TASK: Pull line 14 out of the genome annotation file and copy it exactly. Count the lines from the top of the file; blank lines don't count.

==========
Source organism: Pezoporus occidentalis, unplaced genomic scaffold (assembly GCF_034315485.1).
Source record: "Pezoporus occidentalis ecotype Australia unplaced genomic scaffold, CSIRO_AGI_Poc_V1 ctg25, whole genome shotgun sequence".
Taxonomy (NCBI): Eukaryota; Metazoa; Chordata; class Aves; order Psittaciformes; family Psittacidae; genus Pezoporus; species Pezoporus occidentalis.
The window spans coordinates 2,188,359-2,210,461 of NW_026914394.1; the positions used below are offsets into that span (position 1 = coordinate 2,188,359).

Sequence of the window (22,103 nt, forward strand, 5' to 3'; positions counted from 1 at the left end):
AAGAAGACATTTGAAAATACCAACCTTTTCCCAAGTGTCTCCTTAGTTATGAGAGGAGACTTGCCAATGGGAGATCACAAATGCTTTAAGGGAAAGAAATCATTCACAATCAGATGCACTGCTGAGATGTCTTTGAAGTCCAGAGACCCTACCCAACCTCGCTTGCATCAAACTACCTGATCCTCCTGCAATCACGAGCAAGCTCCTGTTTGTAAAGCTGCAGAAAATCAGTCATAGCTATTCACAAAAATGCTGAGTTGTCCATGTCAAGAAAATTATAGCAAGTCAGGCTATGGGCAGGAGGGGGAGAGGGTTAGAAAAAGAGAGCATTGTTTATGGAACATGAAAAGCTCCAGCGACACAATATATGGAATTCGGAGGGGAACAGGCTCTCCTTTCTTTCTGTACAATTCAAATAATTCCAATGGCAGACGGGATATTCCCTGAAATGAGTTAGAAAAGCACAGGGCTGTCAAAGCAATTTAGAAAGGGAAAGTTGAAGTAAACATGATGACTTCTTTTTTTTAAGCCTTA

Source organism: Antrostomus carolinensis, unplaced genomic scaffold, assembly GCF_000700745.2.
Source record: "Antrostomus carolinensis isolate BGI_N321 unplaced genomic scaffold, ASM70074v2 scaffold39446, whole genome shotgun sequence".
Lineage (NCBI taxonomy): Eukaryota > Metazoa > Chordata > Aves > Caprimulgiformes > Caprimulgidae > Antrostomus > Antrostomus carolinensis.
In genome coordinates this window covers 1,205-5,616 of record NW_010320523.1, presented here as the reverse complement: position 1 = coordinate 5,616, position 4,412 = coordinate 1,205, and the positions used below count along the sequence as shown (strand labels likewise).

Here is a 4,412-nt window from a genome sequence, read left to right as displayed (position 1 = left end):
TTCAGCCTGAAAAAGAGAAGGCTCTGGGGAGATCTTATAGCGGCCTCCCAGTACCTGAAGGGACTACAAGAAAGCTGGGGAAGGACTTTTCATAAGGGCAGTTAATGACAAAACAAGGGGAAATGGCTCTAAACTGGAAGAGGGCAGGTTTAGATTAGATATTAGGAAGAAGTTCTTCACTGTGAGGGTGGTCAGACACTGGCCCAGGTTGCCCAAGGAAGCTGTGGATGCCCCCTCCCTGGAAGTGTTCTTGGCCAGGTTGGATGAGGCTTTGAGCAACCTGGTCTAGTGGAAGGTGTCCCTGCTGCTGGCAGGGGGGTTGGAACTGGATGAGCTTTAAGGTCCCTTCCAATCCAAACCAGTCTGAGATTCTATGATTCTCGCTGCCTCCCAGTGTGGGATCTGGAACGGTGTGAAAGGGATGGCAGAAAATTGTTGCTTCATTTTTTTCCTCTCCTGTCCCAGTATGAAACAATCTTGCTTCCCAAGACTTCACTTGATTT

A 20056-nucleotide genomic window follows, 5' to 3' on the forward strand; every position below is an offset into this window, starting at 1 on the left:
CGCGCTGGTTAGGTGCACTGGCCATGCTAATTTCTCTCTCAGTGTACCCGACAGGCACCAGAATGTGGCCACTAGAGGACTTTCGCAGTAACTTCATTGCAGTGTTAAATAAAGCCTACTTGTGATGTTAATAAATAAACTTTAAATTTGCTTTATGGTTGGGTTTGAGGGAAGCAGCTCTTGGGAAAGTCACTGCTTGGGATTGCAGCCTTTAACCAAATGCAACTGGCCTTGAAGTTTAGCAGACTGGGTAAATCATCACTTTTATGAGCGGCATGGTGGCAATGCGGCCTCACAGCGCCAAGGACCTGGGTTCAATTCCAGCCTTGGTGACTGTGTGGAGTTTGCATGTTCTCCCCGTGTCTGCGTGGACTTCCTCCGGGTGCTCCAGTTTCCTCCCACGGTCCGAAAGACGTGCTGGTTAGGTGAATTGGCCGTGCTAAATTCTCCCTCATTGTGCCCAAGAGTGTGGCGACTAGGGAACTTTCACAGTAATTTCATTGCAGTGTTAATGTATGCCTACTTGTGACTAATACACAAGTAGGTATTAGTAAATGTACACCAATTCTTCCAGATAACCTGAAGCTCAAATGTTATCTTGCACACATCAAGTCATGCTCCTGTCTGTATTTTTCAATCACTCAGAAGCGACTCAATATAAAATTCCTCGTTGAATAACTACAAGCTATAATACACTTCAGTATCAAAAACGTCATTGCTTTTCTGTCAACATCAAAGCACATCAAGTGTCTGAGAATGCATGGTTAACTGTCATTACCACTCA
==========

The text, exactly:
CGCGCTGGTTAGGTGCACTGGCCATGCTAATTTCTCTCTCAGTGTACCCGACAGGCACCAGAATGTGGCCACTAGAGGACTTTCGCAGTAACTTCATTGCAGTGTTAAATAAAGCCTACTTGTGATGTTAATAAATAAACTTTAAATTTGCTTTATGGTTGGGTTTGAGGGAAGCAGCTCTTGGGAAAGTCACTGCTTGGGATTGCAGCCTTTAACCAAATGCAACTGGCCTTGAAGTTTAGCAGACTGGGTAAATCATCACTTTTATGAGCGGCATGGTGGCAATGCGGCCTCACAGCGCCAAGGACCTGGGTTCAATTCCAGCCTTGGTGACTGTGTGGAGTTTGCATGTTCTCCCCGTGTCTGCGTGGACTTCCTCCGGGTGCTCCAGTTTCCTCCCACGGTCCGAAAGACGTGCTGGTTAGGTGAATTGGCCGTGCTAAATTCTCCCTCATTGTGCCCAAGAGTGTGGCGACTAGGGAACTTTCACAGTAATTTCATTGCAGTGTTAATGTATGCCTACTTGTGACTAATACACAAGTAGGTATTAGTAAATGTACACCAATTCTTCCAGATAACCTGAAGCTCAAATGTTATCTTGCACACATCAAGTCATGCTCCTGTCTGTATTTTTCAATCACTCAGAAGCGACTCAATATAAAATTCCTCGTTGAATAACTACAAGCTATAATACACTTCAGTATCAAAAACGTCATTGCTTTTCTGTCAACATCAAAGCACATCAAGTGTCTGAGAATGCATGGTTAACTGTCATTACCACTCA